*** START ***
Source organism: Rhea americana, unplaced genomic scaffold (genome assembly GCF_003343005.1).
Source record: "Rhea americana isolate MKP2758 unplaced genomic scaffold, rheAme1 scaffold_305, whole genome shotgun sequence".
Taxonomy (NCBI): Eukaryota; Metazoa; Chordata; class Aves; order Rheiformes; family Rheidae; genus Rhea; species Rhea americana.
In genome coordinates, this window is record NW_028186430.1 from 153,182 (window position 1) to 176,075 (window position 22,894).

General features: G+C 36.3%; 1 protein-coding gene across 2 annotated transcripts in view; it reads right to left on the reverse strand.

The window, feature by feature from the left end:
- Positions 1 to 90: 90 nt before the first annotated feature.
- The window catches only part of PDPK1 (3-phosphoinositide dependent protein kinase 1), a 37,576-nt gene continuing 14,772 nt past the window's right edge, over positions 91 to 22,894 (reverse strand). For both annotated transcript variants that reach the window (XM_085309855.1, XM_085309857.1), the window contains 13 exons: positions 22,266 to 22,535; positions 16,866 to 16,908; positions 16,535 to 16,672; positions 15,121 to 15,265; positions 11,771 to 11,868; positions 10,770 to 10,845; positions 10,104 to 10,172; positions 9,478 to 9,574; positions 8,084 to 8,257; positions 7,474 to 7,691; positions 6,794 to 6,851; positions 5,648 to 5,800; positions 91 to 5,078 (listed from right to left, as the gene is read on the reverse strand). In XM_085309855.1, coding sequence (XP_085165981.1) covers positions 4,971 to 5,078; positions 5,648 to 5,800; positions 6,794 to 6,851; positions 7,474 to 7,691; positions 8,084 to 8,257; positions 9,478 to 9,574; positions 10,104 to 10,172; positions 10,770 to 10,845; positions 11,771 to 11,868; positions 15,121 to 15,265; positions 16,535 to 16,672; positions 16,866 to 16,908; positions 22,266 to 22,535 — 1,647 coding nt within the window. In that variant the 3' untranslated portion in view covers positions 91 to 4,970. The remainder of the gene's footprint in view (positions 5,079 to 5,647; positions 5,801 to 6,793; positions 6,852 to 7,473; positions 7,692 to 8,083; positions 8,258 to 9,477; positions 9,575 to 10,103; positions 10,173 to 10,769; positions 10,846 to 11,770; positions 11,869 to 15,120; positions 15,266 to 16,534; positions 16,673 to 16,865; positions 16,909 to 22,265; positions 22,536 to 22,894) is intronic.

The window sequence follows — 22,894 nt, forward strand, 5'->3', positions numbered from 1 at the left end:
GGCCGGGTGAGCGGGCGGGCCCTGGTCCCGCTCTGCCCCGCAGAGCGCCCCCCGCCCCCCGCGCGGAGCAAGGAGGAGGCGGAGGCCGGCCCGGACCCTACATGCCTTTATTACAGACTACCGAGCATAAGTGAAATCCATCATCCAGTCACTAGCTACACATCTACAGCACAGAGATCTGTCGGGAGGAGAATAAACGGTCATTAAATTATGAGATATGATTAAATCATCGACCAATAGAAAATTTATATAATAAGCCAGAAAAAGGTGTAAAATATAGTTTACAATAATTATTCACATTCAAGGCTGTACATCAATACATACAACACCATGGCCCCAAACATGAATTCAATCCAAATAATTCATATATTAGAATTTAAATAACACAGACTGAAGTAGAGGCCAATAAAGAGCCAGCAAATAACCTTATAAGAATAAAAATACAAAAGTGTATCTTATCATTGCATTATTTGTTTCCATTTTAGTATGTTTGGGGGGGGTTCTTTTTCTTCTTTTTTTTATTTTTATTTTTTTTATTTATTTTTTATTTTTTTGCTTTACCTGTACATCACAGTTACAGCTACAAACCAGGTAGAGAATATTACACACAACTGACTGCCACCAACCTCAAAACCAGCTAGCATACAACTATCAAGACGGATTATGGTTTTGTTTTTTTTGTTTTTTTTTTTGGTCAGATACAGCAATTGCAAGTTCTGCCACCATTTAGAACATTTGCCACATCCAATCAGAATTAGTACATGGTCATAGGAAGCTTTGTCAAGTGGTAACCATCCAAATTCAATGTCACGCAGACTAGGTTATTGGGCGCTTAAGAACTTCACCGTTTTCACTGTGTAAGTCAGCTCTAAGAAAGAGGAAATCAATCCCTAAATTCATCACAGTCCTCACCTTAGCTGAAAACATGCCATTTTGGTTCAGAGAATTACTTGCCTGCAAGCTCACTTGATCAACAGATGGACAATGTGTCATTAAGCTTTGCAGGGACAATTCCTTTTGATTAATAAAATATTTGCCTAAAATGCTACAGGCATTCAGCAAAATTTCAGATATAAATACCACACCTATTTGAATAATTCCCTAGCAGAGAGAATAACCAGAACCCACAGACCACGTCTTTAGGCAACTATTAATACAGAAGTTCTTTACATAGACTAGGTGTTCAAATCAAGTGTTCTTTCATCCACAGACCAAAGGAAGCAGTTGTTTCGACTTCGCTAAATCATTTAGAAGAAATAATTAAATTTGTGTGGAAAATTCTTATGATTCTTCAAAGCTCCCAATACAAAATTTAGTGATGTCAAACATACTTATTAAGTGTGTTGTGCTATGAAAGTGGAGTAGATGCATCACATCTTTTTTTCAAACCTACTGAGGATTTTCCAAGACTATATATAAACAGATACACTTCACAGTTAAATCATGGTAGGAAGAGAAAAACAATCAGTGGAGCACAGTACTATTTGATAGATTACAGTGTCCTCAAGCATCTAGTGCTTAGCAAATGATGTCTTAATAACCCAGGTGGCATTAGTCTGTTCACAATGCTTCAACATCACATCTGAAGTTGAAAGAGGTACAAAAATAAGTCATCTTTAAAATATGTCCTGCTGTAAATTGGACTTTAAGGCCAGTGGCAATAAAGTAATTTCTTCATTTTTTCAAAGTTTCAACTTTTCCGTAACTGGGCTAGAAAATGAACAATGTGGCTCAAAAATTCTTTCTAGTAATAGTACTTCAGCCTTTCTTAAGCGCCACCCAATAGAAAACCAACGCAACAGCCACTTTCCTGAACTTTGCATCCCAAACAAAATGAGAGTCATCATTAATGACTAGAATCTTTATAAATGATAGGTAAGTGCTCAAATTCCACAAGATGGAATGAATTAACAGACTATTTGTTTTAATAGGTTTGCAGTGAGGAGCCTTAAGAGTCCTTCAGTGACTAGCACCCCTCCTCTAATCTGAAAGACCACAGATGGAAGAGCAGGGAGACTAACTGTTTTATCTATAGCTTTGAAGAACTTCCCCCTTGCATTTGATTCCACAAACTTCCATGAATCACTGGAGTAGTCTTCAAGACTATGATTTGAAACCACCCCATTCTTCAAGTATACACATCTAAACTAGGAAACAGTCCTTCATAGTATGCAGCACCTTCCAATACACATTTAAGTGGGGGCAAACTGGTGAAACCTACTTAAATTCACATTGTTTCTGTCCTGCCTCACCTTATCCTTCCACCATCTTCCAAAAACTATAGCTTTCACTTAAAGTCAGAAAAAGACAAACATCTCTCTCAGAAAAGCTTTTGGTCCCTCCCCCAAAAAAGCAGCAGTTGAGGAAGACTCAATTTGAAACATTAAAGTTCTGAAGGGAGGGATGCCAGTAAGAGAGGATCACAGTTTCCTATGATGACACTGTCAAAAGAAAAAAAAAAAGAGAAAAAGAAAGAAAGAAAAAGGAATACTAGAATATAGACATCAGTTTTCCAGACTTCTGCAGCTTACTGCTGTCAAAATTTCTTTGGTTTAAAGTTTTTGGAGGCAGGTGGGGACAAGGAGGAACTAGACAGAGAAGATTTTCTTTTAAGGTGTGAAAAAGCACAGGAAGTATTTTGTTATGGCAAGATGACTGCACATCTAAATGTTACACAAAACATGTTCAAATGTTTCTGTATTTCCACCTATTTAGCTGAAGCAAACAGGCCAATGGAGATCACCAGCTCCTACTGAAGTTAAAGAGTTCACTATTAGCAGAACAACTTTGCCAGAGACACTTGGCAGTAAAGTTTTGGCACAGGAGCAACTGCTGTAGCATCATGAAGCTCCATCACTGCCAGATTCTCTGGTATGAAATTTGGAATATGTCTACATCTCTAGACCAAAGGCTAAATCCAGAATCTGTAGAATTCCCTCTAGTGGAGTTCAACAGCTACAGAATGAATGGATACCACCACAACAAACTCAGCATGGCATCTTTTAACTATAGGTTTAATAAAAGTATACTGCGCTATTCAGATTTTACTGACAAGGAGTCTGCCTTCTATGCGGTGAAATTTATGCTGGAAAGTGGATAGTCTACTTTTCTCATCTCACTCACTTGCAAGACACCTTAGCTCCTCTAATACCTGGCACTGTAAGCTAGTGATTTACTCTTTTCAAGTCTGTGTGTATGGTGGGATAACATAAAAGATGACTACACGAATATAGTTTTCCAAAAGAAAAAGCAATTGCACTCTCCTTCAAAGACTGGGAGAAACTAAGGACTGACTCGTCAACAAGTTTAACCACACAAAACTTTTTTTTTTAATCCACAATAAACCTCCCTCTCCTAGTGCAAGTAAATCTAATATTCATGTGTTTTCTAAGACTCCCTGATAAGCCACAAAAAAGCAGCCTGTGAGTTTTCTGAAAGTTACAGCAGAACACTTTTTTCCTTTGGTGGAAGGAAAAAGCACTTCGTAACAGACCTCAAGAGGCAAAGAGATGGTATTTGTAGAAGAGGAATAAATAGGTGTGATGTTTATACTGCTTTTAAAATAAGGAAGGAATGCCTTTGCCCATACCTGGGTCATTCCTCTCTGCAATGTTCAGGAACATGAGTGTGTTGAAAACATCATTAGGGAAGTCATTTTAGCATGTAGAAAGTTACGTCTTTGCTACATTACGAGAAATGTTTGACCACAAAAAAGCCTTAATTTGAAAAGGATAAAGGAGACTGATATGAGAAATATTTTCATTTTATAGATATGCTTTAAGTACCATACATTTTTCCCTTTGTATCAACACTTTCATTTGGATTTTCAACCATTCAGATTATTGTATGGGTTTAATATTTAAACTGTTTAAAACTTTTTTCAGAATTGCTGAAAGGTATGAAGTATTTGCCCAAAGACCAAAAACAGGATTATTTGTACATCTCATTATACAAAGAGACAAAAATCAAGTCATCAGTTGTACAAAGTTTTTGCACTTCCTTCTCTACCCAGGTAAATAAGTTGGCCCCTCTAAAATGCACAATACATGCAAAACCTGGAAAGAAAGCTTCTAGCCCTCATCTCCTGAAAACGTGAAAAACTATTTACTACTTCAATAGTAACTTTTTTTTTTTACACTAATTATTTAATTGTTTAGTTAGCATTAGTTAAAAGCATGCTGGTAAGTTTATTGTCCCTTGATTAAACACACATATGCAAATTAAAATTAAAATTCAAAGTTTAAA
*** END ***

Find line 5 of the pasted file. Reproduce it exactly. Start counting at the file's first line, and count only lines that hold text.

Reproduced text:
General features: G+C 36.3%; 1 protein-coding gene across 2 annotated transcripts in view; it reads right to left on the reverse strand.